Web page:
Surrounding himself with amazing people provided Outstanding Graduate Student Joshua Hodney ’20 the additional strength he needed to earn his Master of Arts in Teaching.
“I am confident in my desire and effort to work hard at everything I do, but I know I would not be where I am without such a powerful support system,” Hodney said.
He feels like it was a miracle to graduate with a 4.0 GPA after juggling the drive from teaching and coaching at Milwaukie High School, living in Clackamas and attending school in Monmouth. He and his wife, Kelley, are new parents to Luke, who was born in March.
“My biggest source of inspiration and energy comes from my family and friends, especially my wife and the arrival of my son,” he said. “I am especially inspired by my wonderful cohort members and the drive they have. They will all be fantastic teachers that my infant son would be lucky to learn from someday.”
WOU’s nationally recognized reputation for providing schools with great teachers is what inspired Hodney to earn his Master of Arts in Teaching.
“I wanted to be part of that legacy,” he said. “I applied only to WOU because I did not want to go to another program.”
His research is on developing and sustaining a student-centered classroom. The idea is to gradually release responsibility to have student ownership of the content.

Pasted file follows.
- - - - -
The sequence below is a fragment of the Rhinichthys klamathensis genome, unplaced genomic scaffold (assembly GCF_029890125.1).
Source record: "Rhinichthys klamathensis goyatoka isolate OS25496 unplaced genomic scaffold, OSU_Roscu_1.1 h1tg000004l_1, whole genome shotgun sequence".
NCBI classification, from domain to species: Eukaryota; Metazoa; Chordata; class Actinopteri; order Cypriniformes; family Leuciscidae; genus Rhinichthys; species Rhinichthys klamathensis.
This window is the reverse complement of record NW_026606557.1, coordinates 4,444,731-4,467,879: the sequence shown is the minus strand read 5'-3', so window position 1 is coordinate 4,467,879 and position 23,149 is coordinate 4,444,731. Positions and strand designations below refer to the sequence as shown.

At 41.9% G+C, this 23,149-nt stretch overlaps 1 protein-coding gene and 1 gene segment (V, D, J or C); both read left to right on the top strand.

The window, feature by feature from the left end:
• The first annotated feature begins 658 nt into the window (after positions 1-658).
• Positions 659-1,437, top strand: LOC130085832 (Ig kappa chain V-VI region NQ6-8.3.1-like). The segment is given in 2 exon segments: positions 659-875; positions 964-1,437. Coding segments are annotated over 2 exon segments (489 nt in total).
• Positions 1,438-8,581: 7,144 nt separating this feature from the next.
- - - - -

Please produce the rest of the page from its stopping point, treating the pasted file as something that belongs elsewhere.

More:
“Even as an adult, it can be hard to sit and watch someone lecture and point to a PowerPoint slideshow for an hour or more, no matter how wonderful the instructor is and the material they are sharing,” he said. “I want my students to be active participants who play a central role in their own learning.”
After a year of going non-stop, he looks forward to spending the summer with his wife and new son, and not having any homework. He hopes to continue coaching and teaching in the North Clackamas School District.
A social studies teacher, Hodney told his students that every generation has been changed and challenged by something. His students compared what is happening with the COVID-19 pandemic to other major generational-defining moments in history.
“They know that this is a tough thing for all of us, but that they can rise from this more motivated to become even better versions of who they are,” he said. “COVID-19 has taken some wonderful things and people from us, but it also gives us the opportunity to become more resilient, creative and compassionate people.”
Hodney said he could not have gotten to the finish line without his family, friends, WOU cohort members and the Milwaukie High School community, adding his special thanks go to his mentor teacher Rian Winter, Principal Carmen Gelman, staff, parents, fellow coaches and especially the students.
“I am thankful for the inspiration that WOU has provided for me in the MAT program,” he said. “So many wonderful ideas to make me a better educator than I imagined I could be, phenomenal support and compassion for us as their students.”
Honored and humbled to receive the award, Hodney said without the wisdom and camaraderie he gained from his fellow cohort members and professors, his experience this year would not have been as fulfilling as it has been, especially since he has grown as a leader and found his voice to inspire others.
“My passion is to help others struggling with their voice unlock their potential by having someone else show them how wonderful they truly are,” he said.